Farm Credit Farmers Market in Goldsboro thriving despite challenges

By on August 6, 2020

To say that the Farm Credit Farmers Market in Goldsboro has had an eventful first three years would be a gross understatement.

From delays to hurricanes and global pandemics, the market has had a lot to contend with since it opened in June of 2018. After its opening was pushed back due to construction delays, the market enjoyed just a few months of operation before Hurricane Florence and Tropical Storm Michael hit eastern North Carolina back-to-back, and the market was closed to serve as a distribution center.

“That lasted for some time, and at that point it was just too late to reopen that year,” said Joyce McLamb, manager.

Despite a rocky start, the market found its stride in 2019. Opening in April of that year, the market began with five vendors and ran straight through the year until early December. A solid 2019 set the market up to really take off in 2020, even in the midst of the COVID-19 pandemic.

“We had a very successful year,” McLamb said. “We started with about five vendors last year, and this year throughout the summer we’ve had around 30 vendors.”

The Farm Credit Farmers Market has two primary types of vendors: produce and hand-made crafts. The produce section has grown substantially in just a few years, and now offers everything from peppers, corn and squash to fruits, pecans and more. McLamb credited the market’s local feel for helping it grow so quickly.

“It’s fresh produce and it’s local. We have a lot of regulars that come out consistently, and we’re also still having people come out who are saying this is their first time. That’s awesome, because it tells me that the word is still being spread,” she said. “It’s a good friendly atmosphere here. Everybody here helps each other, if a vendor pulls up and finishes unloading and another pulls up, he’ll go help them unload too. There’s a lot of good teamwork.”

The market is open Thursday and Friday from 10 a.m. to 5:30 p.m., and on Saturday from 9 a.m. to 2 p.m. After Labor Day, the market will cut out its Thursday hours and operate only on Friday and Saturday, McLamb said.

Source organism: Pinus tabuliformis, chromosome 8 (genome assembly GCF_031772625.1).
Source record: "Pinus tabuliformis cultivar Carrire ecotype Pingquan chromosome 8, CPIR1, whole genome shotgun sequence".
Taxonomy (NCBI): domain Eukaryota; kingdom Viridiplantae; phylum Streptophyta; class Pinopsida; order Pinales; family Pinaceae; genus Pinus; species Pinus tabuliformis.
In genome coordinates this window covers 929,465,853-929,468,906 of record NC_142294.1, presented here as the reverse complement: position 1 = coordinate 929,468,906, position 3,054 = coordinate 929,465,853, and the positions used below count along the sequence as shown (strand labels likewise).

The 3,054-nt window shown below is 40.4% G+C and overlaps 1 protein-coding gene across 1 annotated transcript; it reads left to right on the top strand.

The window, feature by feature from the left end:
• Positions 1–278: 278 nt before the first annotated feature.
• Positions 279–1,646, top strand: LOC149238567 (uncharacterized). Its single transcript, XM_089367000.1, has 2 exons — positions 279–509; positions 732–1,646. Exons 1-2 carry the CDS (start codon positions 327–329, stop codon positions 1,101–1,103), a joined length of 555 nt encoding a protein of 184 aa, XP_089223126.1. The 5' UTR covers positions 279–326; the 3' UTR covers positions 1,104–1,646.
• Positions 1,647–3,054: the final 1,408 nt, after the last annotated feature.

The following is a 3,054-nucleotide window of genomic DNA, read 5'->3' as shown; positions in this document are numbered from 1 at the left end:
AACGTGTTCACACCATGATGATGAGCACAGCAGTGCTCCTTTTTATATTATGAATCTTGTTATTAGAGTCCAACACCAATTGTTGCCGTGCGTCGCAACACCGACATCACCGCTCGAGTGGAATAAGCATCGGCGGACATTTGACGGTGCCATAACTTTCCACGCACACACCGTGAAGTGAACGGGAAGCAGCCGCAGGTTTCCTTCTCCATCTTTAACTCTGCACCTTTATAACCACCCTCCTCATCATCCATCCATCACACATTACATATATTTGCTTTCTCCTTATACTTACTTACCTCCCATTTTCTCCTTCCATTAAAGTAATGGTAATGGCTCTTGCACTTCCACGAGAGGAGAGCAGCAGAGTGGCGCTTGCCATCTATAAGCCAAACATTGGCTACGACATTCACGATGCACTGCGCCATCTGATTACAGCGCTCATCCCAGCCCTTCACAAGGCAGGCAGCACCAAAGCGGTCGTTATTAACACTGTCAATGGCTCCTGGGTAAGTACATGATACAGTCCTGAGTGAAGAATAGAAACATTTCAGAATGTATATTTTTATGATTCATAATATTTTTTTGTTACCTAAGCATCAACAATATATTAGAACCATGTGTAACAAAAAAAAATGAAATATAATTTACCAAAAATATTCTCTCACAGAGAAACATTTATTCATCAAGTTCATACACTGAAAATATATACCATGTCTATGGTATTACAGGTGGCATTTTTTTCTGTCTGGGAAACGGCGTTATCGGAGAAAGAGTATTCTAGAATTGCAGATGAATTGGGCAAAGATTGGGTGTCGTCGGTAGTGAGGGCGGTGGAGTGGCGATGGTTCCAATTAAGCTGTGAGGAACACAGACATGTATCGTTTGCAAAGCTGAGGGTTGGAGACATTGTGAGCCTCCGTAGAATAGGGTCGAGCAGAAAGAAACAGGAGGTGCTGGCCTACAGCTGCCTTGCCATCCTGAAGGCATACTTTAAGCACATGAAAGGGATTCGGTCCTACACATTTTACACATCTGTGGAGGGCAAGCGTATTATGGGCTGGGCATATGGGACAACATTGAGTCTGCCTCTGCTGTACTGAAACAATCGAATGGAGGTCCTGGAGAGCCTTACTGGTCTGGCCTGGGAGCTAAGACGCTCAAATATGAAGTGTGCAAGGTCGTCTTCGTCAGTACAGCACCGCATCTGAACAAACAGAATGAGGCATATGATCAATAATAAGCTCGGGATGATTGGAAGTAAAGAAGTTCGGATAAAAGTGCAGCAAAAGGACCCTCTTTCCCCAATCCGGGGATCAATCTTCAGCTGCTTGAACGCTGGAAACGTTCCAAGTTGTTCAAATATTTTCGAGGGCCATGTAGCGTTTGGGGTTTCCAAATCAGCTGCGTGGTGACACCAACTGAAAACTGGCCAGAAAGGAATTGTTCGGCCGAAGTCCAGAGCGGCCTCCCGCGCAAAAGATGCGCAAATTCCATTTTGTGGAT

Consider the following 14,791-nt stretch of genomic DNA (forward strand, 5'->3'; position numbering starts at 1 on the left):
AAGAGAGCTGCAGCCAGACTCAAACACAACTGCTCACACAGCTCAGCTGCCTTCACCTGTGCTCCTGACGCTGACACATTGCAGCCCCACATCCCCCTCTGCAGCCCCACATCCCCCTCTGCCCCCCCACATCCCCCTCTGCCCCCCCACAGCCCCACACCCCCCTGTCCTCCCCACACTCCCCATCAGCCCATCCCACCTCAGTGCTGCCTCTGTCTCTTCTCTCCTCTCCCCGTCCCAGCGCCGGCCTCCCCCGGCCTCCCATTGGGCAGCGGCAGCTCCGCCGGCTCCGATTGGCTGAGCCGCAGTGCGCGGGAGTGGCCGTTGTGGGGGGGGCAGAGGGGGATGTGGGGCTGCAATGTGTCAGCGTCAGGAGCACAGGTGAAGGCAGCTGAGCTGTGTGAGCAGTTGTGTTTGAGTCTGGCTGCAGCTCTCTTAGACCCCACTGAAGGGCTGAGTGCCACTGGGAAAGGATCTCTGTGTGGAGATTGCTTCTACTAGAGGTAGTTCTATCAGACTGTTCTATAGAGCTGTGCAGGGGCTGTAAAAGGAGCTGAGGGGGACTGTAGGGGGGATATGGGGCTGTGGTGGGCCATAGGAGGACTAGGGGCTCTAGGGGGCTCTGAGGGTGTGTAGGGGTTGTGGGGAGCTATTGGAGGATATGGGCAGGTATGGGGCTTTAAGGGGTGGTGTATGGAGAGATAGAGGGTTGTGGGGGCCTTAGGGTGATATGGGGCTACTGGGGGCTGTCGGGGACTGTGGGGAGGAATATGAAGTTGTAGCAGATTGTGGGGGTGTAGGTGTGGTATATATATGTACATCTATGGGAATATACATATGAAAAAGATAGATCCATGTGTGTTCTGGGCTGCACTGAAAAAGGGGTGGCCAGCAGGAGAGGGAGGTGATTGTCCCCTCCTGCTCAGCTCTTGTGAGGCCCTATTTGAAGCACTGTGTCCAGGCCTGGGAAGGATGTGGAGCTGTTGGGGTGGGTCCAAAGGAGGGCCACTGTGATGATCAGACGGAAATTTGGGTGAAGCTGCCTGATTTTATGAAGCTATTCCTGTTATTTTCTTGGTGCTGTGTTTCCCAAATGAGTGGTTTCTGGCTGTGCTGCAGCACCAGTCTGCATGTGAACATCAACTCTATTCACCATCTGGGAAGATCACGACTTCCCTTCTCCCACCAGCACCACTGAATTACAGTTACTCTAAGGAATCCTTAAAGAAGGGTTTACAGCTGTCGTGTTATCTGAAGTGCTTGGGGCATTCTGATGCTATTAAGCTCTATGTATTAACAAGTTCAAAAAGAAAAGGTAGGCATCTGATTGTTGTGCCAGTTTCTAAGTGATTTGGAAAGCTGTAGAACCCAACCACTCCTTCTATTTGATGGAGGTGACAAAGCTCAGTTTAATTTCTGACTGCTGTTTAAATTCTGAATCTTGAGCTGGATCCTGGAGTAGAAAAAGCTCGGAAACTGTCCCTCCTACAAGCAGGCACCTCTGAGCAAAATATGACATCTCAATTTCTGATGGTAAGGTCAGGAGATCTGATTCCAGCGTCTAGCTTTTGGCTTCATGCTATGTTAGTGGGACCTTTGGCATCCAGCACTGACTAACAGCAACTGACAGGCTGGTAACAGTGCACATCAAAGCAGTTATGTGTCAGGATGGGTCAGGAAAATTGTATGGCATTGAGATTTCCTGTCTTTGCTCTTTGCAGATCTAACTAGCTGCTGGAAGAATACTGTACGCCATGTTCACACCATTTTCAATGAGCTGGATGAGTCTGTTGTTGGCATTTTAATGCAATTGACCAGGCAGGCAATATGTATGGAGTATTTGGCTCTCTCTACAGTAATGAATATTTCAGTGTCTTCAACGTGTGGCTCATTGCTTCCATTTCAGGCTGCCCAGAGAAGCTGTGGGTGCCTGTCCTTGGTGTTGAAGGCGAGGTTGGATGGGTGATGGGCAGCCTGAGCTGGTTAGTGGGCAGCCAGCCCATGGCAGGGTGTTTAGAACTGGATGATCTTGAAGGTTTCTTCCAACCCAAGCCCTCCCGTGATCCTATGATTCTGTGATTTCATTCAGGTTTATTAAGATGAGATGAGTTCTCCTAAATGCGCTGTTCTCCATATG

With the COVID-19 pandemic still in full swing, the market has had to adapt in order to make sure everyone stays safe. Masks are encouraged, McLamb said, and most people do choose to wear them. Staff have also placed markers on the floor in front of the vendors to show customers where to stand in order to maintain social distancing.

After such a busy few years, McLamb still has some goals for the market.
“Eventually I would love to see another building, and if it’s not another building then I would like for our vendors who are outside to have some type of shelter or a pavilion,” McLamb said. “If I have to put some of them away from the building into the parking lot, we don’t have electrical hookups there so they can’t plug in a fan. A good shelter with electrical outlets would be awesome.”

McLamb encouraged anyone interested to come see what the vendors have created.

“Each vendor who comes out to sell brings what they are passionate about. Whether it’s produce or baked items or whatever it may be, it’s what they’ve put time in to,” she said. “A farmer doesn’t mind getting his hand dirty in the garden and bring his produce to market, because that’s what he loves. That’s what I really admire about the vendors, they’re doing what they love.”

The Farm Credit Farmers Market is located behind the Maxwell Regional Agricultural Center at 3114 Wayne Memorial Drive, Goldsboro. For more information, contact the Wayne County Cooperative Extension at 919-731-1520.

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